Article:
Two days after he allegedly stabbed a young soldier to death on a Lakewood street, Pvt. Jeremiah Hill reportedly told a fellow soldier who was treating his wounds that he thought he would get away with it.
“If they knew anything, I’d be in cuffs,” Hill reportedly told medic Spc. Eric Kanthak.
Hill didn’t know Kanthak was recording the conversation, Kanthak said in court testimony Friday. And the medic’s cellphone recording turned out to be the evidence that led to Hill’s arrest on suspicion of murdering Spc. Tevin Geike in October 2013.
Hill, 24, was in court at Joint Base Lewis-McChord on Friday for his first preliminary hearing in a court-martial that could send him to prison for life.
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Testimony showed Geike’s friends still feel raw emotions about that night.
Geike “was wearing a white shirt and that white shirt was turning red,” said Brian Johnson, a former Army specialist and close friend to Geike, crying as he spoke.
Hill’s case is moving slowly because he was being prosecuted in civilian court until December, when the Pierce County Prosecuting Attorney’s office transferred him to Army control. Hill now has two Army attorneys instead of a public defender.
He’s also facing more serious charges.
The Army wants to prosecute him for premeditated murder, whereas Pierce County had been pursuing a less serious charge because prosecutors didn’t believe they could prove Hill planned to kill the 20-year-old Geike.
“There was nothing that happened beforehand. There was no planning of this murder,” said Hill’s defense attorney, Capt. Austin Fenwick
Hill reportedly was part of a group of five black soldiers who were driving around Lakewood in the early hours of Oct. 5, 2013. They saw a group of three white soldiers walking on Pacific Highway in Lakewood and pulled over after the two groups shouted at each other.
The soldiers in the car encircled the three men on foot and both groups appeared to be ready to fight. They broke apart when each side figured out they all served in the Army.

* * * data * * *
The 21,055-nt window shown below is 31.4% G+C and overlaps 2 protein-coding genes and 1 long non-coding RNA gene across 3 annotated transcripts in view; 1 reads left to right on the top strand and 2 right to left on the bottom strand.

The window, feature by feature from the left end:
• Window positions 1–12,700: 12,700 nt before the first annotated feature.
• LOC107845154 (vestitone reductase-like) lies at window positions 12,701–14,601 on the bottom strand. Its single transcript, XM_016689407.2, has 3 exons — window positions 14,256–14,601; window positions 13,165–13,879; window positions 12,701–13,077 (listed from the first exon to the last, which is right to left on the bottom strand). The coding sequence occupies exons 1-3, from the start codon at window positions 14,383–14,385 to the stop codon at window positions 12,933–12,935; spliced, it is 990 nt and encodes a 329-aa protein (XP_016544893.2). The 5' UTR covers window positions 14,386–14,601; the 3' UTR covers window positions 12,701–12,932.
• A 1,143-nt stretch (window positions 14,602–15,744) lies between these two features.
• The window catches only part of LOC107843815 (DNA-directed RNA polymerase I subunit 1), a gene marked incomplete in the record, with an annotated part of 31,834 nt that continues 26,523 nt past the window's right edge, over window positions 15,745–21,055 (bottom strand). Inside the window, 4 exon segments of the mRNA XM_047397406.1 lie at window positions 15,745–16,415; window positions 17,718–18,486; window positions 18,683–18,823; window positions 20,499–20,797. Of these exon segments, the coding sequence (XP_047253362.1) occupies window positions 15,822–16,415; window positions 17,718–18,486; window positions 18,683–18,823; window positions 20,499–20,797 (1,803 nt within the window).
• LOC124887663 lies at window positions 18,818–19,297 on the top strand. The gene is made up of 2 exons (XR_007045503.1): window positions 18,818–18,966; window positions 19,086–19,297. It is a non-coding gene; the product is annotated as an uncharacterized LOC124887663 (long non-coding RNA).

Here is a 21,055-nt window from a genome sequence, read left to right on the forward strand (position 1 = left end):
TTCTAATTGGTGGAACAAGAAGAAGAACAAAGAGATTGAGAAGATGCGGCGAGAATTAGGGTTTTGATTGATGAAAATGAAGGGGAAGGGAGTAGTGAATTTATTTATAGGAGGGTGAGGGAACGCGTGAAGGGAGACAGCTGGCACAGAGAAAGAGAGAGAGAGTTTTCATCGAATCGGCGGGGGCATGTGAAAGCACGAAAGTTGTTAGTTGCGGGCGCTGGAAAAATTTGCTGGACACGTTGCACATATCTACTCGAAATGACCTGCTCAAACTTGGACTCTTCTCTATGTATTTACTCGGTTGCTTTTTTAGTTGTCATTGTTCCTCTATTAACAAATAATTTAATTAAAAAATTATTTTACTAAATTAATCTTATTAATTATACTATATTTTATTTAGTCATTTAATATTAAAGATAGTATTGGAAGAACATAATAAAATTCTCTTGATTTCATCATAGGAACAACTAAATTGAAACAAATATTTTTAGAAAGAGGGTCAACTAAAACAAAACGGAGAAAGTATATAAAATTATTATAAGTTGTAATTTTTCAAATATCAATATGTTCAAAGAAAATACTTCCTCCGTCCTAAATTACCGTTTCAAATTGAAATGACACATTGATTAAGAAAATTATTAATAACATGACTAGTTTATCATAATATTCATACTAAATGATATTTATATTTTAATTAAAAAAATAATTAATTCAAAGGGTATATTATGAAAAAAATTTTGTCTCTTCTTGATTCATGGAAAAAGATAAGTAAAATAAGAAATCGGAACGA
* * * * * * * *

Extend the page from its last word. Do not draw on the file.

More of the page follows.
That’s when Hill allegedly grabbed Geike from the back, stabbed him in the chest and threw him to the ground.
Prosecutors contend Hill had to know his actions could be fatal.
“If he had any other intent, he wouldn’t have stabbed a blade into Tevin Geike’s upper left chest,” prosecutor Capt. Patrick Sandys said.
The hearing revealed new information about the slaying. One of Geike’s friends, for instance, acknowledged he held a knife in his hand and prepared to defend himself when Hill’s group of friends confronted the soldiers on the street. He also described Geike as drunk and upset that night.
One of Hill’s friends revealed that Hill and another soldier tried to beat up another man who was walking in Lakewood just before the confrontation that led to Geike’s death. The witness described Hill as very drunk in the hours leading up to the killing.
On the afternoon after the stabbing, Hill reportedly called Kanthak and asked for help bandaging his hand. The medic asked Hill how he hurt himself. Hill wouldn’t say.
After a few more questions, Hill reportedly said “I stabbed a guy.”
Kanthak said he thought he wasn’t serious and laughed it off. They drove to Madigan Army Medical Center, and Hill reportedly asked Kanthak unsettling questions about how a person’s DNA could be identified in blood.
That night, Kanthak read a news report describing a fatal stabbing in Lakewood. He told a noncommissioned officer about his suspicions, but the sergeant had been told that Hill was in Olympia on the night of the slaying.
Kanthak decided to make his own recording, using an appointment to re-wrap Hill’s bandages as an excuse to get him talking. Amid the small talk, Hill said enough on the recording to raise the suspicions of other infantrymen.
They took Kanthak’s tape to the Lakewood Police Department.
“I just had a bad feeling in my stomach about it,” Kanthak said, describing his reasons for recording Hill. “I just wanted people to hear what I’m hearing and come to their own conclusions.”